US foreign policy updates

Joe Biden, the US president, will on Friday deliver an address to the nation on the botched evacuation in Afghanistan as a briefing war erupted in his administration over who was to blame for the chaos in Kabul.

Tens of thousands of US citizens and eligible Afghans are struggling to reach the airport in the centre of the capital, which is now under Taliban control, prompting mounting public criticism from within the president’s own party.

The White House, US intelligence officials, diplomats and the Pentagon are pointing fingers at each other, both in public and via a series of damaging leaks, signalling the crisis was caused by poor planning, weak decision-making and inaccurate assessments about the prospects of a lightning-quick Taliban takeover.

As of Thursday, the US had evacuated only 7,000 people since the Taliban took over the presidential palace on Sunday. The US has not said how many it will evacuate, but about 11,000 US citizens have preregistered their presence in Afghanistan, while tens of thousands of Afghans who helped the US mission are also eligible for evacuation.

US defence officials say they have capacity to fly out 5,000-9,000 people a day from Kabul international airport, but have managed only 2,000 a day. US officials attribute this to slow processing of names by the state department as well as Taliban checkpoints throughout the city that are preventing evacuees from getting to the airport.

Biden, who is scheduled to deliver an address from the White House at 1pm Eastern Time, had committed to leave entirely by August 31, but has hinted he could extend the timeline.

Bill Roggio, a military analyst who is in touch with US citizens unable to reach the airport, said the US evacuation operation was “disgraceful.”

“Six days after the fall of Kabul and there are still Americans trapped behind Taliban lines and every moment matters at this point,” he told the Financial Times. “The Taliban is effectively holding an unknown number of Americans hostage through the situation it’s created outside the airport, by not allowing safe passage to the airport.”

US military operations are based at the city airport. US secretary of defence Lloyd Austin said earlier this week the US had no capacity to pluck large numbers of people from beyond the airport.

Jake Sullivan, national security adviser, said the Taliban had informed the US they were prepared to provide the safe passage of civilians to the airport, but was unclear about the “exact timetable”.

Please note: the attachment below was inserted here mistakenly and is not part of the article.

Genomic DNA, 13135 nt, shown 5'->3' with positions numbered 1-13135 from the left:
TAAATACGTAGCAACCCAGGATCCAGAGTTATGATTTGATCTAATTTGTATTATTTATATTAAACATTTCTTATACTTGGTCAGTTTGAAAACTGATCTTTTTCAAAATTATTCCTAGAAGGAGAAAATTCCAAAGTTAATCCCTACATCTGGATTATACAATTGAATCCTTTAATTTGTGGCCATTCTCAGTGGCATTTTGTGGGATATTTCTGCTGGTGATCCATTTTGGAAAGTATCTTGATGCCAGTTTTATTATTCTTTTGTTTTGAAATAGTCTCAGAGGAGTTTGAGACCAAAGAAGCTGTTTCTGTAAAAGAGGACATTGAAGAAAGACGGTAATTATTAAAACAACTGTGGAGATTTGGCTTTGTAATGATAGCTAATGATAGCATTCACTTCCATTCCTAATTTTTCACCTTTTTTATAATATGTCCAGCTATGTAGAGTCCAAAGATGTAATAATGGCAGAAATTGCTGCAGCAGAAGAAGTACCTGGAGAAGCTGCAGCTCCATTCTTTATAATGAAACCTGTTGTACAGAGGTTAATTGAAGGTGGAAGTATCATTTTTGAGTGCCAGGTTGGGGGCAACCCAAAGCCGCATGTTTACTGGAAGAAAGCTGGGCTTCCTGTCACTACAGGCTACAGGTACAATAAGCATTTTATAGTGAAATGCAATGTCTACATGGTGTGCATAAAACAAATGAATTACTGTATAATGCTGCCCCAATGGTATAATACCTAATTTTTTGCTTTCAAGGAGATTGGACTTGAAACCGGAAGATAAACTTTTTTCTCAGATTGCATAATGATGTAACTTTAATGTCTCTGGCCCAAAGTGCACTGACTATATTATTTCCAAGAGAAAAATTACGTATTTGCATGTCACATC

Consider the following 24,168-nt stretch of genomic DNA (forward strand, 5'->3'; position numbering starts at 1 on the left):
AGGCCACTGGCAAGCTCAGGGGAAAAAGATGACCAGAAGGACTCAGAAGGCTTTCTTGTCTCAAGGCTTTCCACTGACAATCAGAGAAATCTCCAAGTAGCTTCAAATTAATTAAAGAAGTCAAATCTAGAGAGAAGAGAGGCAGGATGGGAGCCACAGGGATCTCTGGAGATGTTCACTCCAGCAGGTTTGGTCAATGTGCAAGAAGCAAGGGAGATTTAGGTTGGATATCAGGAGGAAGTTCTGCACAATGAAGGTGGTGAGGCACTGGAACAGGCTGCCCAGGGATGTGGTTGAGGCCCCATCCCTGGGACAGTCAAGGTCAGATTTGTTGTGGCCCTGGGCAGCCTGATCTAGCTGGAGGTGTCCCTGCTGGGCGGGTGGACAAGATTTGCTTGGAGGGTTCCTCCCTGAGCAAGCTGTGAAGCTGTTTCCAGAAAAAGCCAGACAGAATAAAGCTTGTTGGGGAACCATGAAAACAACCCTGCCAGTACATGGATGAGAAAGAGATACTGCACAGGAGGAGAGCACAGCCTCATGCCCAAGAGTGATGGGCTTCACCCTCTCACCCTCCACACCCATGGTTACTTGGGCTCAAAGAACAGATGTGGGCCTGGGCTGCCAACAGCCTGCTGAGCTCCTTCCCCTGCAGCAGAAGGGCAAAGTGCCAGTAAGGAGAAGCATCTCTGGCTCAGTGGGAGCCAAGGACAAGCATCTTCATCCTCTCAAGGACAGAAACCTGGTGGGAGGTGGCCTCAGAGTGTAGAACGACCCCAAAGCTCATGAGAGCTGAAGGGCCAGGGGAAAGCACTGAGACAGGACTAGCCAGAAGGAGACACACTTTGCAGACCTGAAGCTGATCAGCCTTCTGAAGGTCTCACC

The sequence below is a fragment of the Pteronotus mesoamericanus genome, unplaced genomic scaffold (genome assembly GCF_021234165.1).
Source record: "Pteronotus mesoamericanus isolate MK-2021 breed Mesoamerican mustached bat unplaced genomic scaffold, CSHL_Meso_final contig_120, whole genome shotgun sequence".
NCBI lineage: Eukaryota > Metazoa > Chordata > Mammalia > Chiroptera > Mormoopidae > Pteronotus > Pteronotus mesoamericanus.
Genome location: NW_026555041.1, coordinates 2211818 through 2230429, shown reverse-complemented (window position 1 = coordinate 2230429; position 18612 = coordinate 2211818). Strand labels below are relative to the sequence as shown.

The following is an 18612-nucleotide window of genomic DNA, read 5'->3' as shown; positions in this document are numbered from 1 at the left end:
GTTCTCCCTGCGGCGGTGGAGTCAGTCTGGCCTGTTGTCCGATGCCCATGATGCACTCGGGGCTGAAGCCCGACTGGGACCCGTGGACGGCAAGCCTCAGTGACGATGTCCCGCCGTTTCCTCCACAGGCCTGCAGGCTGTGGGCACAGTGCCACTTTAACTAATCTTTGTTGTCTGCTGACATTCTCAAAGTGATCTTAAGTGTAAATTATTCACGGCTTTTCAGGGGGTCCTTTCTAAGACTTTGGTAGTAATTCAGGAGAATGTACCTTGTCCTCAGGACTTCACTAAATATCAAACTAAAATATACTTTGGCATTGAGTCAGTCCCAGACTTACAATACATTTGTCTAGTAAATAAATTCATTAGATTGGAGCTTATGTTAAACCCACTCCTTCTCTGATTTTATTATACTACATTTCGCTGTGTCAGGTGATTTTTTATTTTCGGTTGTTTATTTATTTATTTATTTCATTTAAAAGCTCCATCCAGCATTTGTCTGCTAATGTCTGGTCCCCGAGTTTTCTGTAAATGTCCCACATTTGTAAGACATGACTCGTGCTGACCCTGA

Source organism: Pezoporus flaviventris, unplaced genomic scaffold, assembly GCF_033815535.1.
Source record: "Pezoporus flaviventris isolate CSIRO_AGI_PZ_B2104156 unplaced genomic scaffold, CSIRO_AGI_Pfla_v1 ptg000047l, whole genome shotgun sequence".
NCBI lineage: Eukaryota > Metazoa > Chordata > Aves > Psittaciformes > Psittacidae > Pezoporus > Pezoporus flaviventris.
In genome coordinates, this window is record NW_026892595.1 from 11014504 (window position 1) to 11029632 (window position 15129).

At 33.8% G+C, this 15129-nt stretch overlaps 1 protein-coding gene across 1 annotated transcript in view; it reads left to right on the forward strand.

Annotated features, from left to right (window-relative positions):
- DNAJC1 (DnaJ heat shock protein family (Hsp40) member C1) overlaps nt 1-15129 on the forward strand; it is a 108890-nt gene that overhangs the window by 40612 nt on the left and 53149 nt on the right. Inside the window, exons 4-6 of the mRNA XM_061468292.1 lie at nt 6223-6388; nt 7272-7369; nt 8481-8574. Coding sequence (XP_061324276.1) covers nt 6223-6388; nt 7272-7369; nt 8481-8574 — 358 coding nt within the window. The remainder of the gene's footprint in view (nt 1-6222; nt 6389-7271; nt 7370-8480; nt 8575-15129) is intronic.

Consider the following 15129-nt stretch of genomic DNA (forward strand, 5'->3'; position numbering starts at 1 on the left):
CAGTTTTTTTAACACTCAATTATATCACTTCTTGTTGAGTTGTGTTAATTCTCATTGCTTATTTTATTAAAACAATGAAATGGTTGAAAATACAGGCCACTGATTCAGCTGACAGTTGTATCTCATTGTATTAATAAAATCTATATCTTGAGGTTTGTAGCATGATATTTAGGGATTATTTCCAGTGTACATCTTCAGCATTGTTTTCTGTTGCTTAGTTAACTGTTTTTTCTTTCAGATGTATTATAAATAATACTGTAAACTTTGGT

He has warned separately of the growing risk of jihadi attacks from an Isis affiliate based in the east of Afghanistan that counts both the US and Taliban as an enemy.

Sullivan has said the administration had received reports of people being turned away from the airport by the Taliban or even beaten. “We are taking that up in a channel with the Taliban to try to resolve those issues. And we are concerned about whether that will continue to unfold in the coming days,” he said earlier this week.

Nato foreign ministers on Friday issued a statement calling “on those in positions of authority in Afghanistan to respect and facilitate . . . safe and orderly departure, including through Hamid Karzai International Airport in Kabul”.

The crisis comes as Biden defends himself from criticism of incompetence amid the US drawdown he ordered. Biden told ABC News this week he did not know how the US could “have gotten out without chaos ensuing”.

But US officials have said the Biden administration had not prepared for an evacuation of citizens with Kabul under Taliban control and many are frustrated over the lack of contingency planning.

On Thursday, it emerged nearly two dozen state department officials had sent a classified cable direct to US secretary of state Antony Blinken in July, which warned the Taliban’s advance was much more imminent than other assessments concluded. It was sent through the department’s confidential “Dissent Channel”, indicating it was a view held by a minority.

A person familiar with the contents of the memo, whose existence was first reported by the Wall Street Journal, said the cable was “immediately brought to the secretary’s attention, and he personally approved the response”. 

“We appreciated the thoughts of the drafters, which reflected much of the thinking at the department and throughout the inter-agency,” the person added.

The leak came after Biden told ABC News there had been no consensus in intelligence reporting, which he said indicated the Taliban would most likely take over by the end of the year. He added his top military advisers had been “split” over the timeline to pull out troops and said he didn’t think anybody had anticipated Afghan national forces would “just collapse”.

Intelligence officials have defended their assessments, suggesting the timeline for Taliban takeover depended on the cohesion of the Afghan national response. But some insiders have said assessments were insufficiently pessimistic and depended on groupthink.



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